How to destroy college education


Americans who started with Benjamin Franklin were sceptical of liberal arts higher education. Recently, however, the critics have been out in force.

Education is a key issue in America. Today’s key issue is whether to retool college so that students are “job-ready” and can be placed in a specific job. This new version of instrumentalism contradicts liberal education’s great tradition that sees learning as a means of social mobility and effective citizenship. This tradition dates back to the founding of the country. John Adams stated that “arbitrary government and all forms of oppression have diminished and disappeared where there has been a general awareness and sensibility among the people.”

Despite their commitment to education, there have been suspicions about what happened in colleges. Beyond the University: Why Liberal Education Matters – I present why critics of higher education are scathing about its relevance and elitism. They often call for more practical, vocational instruction. Franklin mocked learning that prided itself in its independence from labour (in its uselessness). He also suggested that this was a disguise for snobbism, which is the ability to learn “to exit a drawing-room properly.” Current commentators question whether young people can learn anything useful during their “four-year party,” which sometimes ends with a diploma. From this perspective, education is a luxury that can be bought with a loan.

Franklin, however, proposed a compelling form of a broad education that was both useful and not narrowly instrumental. Thomas Jefferson believed that fostering a student’s ability to learn throughout their lives within a university structure was essential for science and commerce, and democracy. Both believed that a university should only train young people to do the jobs that older folks have already chosen for them, but neither believed that college should be academic.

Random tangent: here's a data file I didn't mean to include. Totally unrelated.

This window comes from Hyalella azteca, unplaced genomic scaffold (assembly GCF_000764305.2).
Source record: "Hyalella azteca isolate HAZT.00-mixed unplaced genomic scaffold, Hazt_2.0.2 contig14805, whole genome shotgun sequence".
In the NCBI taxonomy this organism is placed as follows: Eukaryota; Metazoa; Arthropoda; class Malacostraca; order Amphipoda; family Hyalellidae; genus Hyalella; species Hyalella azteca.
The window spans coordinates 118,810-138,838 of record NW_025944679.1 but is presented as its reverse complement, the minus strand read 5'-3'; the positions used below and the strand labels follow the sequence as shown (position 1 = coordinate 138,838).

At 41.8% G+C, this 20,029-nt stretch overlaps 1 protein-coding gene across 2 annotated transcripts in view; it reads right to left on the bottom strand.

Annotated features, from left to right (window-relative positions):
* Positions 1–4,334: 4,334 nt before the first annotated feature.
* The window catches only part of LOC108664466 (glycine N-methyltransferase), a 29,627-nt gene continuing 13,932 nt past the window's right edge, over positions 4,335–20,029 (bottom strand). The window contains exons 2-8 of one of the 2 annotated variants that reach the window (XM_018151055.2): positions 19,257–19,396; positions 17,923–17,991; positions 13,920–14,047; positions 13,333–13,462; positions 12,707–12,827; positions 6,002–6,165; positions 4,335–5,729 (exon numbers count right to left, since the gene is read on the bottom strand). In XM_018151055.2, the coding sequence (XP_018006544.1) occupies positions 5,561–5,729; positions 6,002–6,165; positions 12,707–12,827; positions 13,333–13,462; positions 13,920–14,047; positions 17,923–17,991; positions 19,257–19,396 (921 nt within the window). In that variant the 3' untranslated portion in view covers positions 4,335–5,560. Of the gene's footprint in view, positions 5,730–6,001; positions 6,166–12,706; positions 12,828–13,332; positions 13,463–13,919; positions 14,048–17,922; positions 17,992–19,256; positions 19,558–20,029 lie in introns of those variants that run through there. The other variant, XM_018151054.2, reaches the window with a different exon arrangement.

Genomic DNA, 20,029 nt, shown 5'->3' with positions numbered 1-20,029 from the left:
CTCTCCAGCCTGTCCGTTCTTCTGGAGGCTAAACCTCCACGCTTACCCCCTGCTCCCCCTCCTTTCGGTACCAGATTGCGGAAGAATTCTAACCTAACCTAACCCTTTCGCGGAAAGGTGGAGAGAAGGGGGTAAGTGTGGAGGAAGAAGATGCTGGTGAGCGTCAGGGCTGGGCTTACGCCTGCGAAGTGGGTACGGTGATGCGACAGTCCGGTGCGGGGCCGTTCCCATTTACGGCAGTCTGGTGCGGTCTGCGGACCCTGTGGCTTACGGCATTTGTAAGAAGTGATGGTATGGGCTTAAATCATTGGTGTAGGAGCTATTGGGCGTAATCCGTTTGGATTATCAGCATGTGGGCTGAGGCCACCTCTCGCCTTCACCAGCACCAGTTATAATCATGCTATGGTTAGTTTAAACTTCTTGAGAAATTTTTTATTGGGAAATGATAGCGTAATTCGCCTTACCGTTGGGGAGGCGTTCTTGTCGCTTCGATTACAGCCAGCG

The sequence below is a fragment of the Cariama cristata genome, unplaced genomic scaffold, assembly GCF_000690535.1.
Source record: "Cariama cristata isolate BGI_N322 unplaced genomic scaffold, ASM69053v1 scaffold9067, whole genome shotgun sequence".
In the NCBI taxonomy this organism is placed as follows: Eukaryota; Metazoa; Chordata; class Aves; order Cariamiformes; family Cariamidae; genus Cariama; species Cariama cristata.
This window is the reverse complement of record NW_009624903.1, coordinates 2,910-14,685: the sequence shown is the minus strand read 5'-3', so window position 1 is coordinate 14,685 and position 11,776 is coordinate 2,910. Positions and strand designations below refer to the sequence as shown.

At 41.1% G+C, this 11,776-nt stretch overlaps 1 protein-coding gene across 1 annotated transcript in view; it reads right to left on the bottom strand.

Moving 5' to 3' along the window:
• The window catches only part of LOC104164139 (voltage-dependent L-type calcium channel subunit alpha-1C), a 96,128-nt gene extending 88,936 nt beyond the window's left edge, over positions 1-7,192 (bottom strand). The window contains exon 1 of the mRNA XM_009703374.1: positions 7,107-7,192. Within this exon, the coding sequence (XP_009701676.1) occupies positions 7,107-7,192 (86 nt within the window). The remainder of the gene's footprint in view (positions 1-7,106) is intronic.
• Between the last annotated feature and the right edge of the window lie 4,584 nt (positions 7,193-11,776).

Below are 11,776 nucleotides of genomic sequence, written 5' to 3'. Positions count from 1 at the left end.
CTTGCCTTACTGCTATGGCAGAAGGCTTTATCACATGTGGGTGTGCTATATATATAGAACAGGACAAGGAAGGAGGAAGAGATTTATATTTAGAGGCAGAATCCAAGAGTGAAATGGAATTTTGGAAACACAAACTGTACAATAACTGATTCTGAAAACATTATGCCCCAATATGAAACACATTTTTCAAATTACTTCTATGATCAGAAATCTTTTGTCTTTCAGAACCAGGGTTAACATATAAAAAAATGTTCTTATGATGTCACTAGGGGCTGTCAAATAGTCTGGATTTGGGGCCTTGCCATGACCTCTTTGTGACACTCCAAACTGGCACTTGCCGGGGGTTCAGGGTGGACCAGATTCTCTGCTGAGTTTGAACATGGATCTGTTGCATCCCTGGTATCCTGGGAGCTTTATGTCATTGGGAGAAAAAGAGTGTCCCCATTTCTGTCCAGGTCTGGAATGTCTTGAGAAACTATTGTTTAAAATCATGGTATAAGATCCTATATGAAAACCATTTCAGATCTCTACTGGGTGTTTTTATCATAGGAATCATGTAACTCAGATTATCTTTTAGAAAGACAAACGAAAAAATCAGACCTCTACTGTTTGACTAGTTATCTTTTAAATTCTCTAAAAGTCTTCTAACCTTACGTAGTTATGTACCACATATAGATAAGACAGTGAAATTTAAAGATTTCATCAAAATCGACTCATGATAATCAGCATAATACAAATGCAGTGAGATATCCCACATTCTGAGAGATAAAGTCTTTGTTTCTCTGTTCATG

However, the academy has been the subject of new criticisms over the years. These critics are no longer looking for “true liberal learning” but want an education that equips people to take an appropriate role in the economy. Economists who want to restrict access to education wonder if it is worth it for mail carriers to spend their time learning about the world and each other when they could have been saving money for a house. Sociologists question whether increasing access to college leads to unrealistic expectations of a workforce that is not expected to be able to use independent judgment and critical thinking. Then there is the cost of liberal education and its apparent disconnect from the real world. Columnists argue that it must be more relevant while politicians groan about making it more efficient. We are told that educational institutions can be “disintermediated” through “disruptive innovations”. This is similar to middlemen being cut out of a transaction in the market.

Many people today want to see a more vocational approach to teaching. According to them, we need to track students in the fields they are most interested in today’s economy. This is in direct contradiction to American liberal education tradition. American thinkers have stressed the benefits of broad and pragmatic learning, from the Revolutionary War to the current debates about college’s worth, giving individuals more freedom and a wider range of choices. This tradition of liberal education teaches you to learn and creates habits that will last a lifetime.

Today’s efforts to restrict higher education to a specific class of students or to confine the college curriculum to an instrumental format is a serious mistake. It ignores the deep current of humanistic learning. This is old-fashioned, elitist condescension mixed with a desire for equality.

Education has been tied closely to individual freedom and the ability to think for yourself and contribute to society through the use of one’s creativity. The pace of change is faster than ever, and it’s more important than ever to be able to make changes and find opportunities. We must support more access to a pragmatic, liberal education if we are to fight inequality and increase the vitality and economic growth of our country.

Brian Santiago

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